According to the Israeli government, the Israeli's trust in the accords was undermined by the fact that after the signing, the attacks against Israel intensified, which some explained as an attempt by certain Palestinian organizations to thwart the peace process. Others believed that the Palestinian Authority had no interest in stopping these attacks and was instead endorsing them. As evidence, they showed that when violence flared up in September 1996, Palestinian police turned their guns on the Israelis in clashes which left 61 Palestinians and 15 Israeli soldiers dead. Important sections of the Israeli public opposed the process; notably, the Jewish settlers feared that it would lead to them losing their homes.
Many Palestinians feared that Israel was not serious about dismantling their settlements in the West Bank, especially around Jerusalem. They feared they might even accelerate their settlement program in the long run, by building more settlements and expanding existing ones.
In a 2001 video, Netanyahu, reportedly unaware he was being recorded, said: "They asked me before the election if I'd honor [the Oslo accords]... I said I would, but [that] I'm going to interpret the accords in such a way that would allow me to put an end to this galloping forward to the '67 borders. How did we do it? Nobody said what defined military zones were. Defined military zones are security zones; as far as I'm concerned, the entire Jordan Valley is a defined military zone. Go argue." Netanyahu then explained how he conditioned his signing of the 1997 Hebron agreement on American consent that there be no withdrawals from "specified military locations", and insisted he be allowed to specify which areas constituted a "military location"—such as the whole of the Jordan Valley. "Why is that important? Because from that moment on I stopped the Oslo Accords", Netanyahu affirmed.
However, Netanyahu was following a long tradition of prime ministers who saw the Jordan Valley as the front line of Israel’s defense. One month before he was assassinated, Yitzhak Rabin appeared in the Knesset on 5 October 1995 and outlined how he viewed the country’s future borders. He first declared that "Israel will not return to the lines of 4 June 1967″ and then stated that "the security border for defending the State of Israel will be in the Jordan Valley, in the widest sense of that concept." 
The Oslo Accords may appear not to have considered factors that would influence its interpretation. For example, the Cave of the Patriarchs massacre, in which 29 Palestinians were killed and 125 wounded, is often blamed for undermining Palestinian trust in the process. Similarly, intensification of Palestinian terror in the years immediately following the signing of the accord led to disenchantment on the Israeli side. These included a car bomb in Afula killing 8 people and a suicide bombing attack on the No. 5 bus on Dizengoff Street in Tel-Aviv killing 21 Israelis and one Dutch national. Another point of ongoing contention was the expansion of Israeli settlements and blockades which caused the deterioration of economic conditions, and much frustration for Palestinians. These factors caused a drop in support for the accord and for those who supported it.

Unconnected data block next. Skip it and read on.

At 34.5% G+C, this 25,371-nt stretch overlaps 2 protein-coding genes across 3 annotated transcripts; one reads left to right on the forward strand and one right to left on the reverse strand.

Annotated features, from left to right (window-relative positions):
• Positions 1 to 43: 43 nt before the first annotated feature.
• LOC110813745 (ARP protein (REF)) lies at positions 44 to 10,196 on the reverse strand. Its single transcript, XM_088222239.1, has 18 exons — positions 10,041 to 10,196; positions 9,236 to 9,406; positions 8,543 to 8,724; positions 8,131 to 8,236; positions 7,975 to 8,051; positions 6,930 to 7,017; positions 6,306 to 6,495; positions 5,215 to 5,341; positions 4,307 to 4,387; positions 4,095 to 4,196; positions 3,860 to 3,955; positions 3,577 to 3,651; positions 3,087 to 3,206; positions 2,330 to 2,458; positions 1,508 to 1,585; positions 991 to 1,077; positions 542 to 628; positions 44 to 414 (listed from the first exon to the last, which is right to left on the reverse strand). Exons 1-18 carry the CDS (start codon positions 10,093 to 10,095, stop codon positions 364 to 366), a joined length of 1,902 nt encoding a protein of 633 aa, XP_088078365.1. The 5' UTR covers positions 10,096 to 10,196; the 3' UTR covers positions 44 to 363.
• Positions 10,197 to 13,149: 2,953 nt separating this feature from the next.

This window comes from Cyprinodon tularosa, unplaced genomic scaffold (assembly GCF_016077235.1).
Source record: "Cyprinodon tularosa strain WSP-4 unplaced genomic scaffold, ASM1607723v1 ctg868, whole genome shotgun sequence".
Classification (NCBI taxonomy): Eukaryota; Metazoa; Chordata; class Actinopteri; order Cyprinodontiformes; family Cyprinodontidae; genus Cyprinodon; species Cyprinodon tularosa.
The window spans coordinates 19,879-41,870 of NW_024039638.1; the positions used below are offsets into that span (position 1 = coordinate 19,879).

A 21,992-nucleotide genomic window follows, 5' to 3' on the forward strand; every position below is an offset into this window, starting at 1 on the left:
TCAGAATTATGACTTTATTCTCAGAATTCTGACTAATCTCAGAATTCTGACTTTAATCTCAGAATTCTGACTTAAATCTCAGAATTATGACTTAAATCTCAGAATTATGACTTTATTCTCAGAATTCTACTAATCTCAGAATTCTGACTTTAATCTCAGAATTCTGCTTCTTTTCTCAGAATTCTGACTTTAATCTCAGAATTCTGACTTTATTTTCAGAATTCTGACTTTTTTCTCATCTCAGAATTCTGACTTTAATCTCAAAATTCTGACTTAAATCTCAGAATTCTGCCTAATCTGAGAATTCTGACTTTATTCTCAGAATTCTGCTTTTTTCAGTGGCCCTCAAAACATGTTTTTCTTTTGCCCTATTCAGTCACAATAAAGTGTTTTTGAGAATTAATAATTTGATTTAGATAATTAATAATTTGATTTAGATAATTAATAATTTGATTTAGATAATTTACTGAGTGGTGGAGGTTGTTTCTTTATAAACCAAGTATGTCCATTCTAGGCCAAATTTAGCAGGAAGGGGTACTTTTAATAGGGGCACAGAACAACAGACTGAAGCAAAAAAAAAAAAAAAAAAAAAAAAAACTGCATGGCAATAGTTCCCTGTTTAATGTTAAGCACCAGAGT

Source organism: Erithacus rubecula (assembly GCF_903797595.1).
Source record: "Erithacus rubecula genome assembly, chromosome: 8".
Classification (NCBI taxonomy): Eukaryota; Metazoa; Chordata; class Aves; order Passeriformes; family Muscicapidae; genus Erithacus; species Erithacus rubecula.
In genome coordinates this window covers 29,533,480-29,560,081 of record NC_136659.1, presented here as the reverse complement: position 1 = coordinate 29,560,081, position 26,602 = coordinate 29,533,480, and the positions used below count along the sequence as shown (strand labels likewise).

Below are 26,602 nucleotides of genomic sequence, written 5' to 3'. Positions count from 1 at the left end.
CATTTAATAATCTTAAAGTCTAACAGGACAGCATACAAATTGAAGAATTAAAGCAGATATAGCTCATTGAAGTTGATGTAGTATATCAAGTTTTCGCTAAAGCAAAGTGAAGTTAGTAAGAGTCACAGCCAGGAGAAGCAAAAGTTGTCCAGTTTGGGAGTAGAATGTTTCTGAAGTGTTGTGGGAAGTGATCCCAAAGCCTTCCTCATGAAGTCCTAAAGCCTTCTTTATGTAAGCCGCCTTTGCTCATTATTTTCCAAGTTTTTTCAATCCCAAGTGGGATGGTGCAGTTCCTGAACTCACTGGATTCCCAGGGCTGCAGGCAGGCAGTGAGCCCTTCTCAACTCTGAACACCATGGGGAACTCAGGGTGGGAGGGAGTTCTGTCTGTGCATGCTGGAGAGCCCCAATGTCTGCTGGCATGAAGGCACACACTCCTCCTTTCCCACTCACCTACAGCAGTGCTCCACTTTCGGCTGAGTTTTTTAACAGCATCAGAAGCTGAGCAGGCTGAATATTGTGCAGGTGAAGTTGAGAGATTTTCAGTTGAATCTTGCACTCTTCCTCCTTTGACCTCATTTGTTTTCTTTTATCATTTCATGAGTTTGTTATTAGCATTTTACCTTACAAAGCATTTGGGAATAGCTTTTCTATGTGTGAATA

There have been suggested alternatives to boundary setting and creating principles that divide Israelis and Palestinians. One alternative is to move a peace process towards the creation of a bi-national state, a "one-state solution", that promotes co-existence rather than to continuing to divide. An argument for this as a possible way of reconciliation is that neither side can wholly justify a claim for homogeneity. Palestine has a varied history of occupancy, such as the Canaanites, Hittites and Ammonites in ancient times. Also, some Israeli and Palestinian thinkers have previously argued for a bi-national state as a more attractive alternative to separatism.
Norwegian academics, including Norway's leading authority on the negotiations, Hilde Henriksen Waage, have focused on the flawed role of Norway during the Oslo process. In 2001, the Norwegian Ministry of Foreign Affairs (MFA) commissioned Waage to produce an official, comprehensive history of the Norwegian-mediated back channel negotiations. In order to do the research, she was given privileged access to all relevant, classified files in the ministry's archives. The MFA had been at the heart of the Oslo process. Waage was surprised to discover "not a single scrap of paper for the entire period from January to September 1993—precisely the period of the back channel talks". Waage has written that, "Had the missing documents been accessible, there seems no doubt they would have shown the extent to which the Oslo process was conducted on Israel's premises, with Norway acting as Israel's helpful errand boy."
In addition to the first accord, namely the Declaration of Principles on Interim Self-Government, other more specific accords are often informally also known as "Oslo":
Since the start of the al-Aqsa Intifada, the Oslo Accords are viewed with increasing disfavor by both the Palestinian and Israeli public. In May 2000, seven years after the Oslo Accords and five months before the start of the al-Aqsa Intifada, a survey by the Tami Steinmetz Center for Peace Research at the University of Tel Aviv found that 39% of all Israelis supported the Accords and that 32% believed that the Accords would result in peace in the next few years. By contrast, the May 2004 survey found that 26% of all Israelis supported the Accords and 18% believed that the Accords would result in peace in the next few years.
In December 2010, a report in al-Quds al-Arabi asserted that the Palestinian Authority no longer regards itself as being bound by the Oslo Accords; however, as of June 2011 the PA has not made any official declaration to that effect.
Additional Israeli-Palestinian documents related to the Oslo Accords are: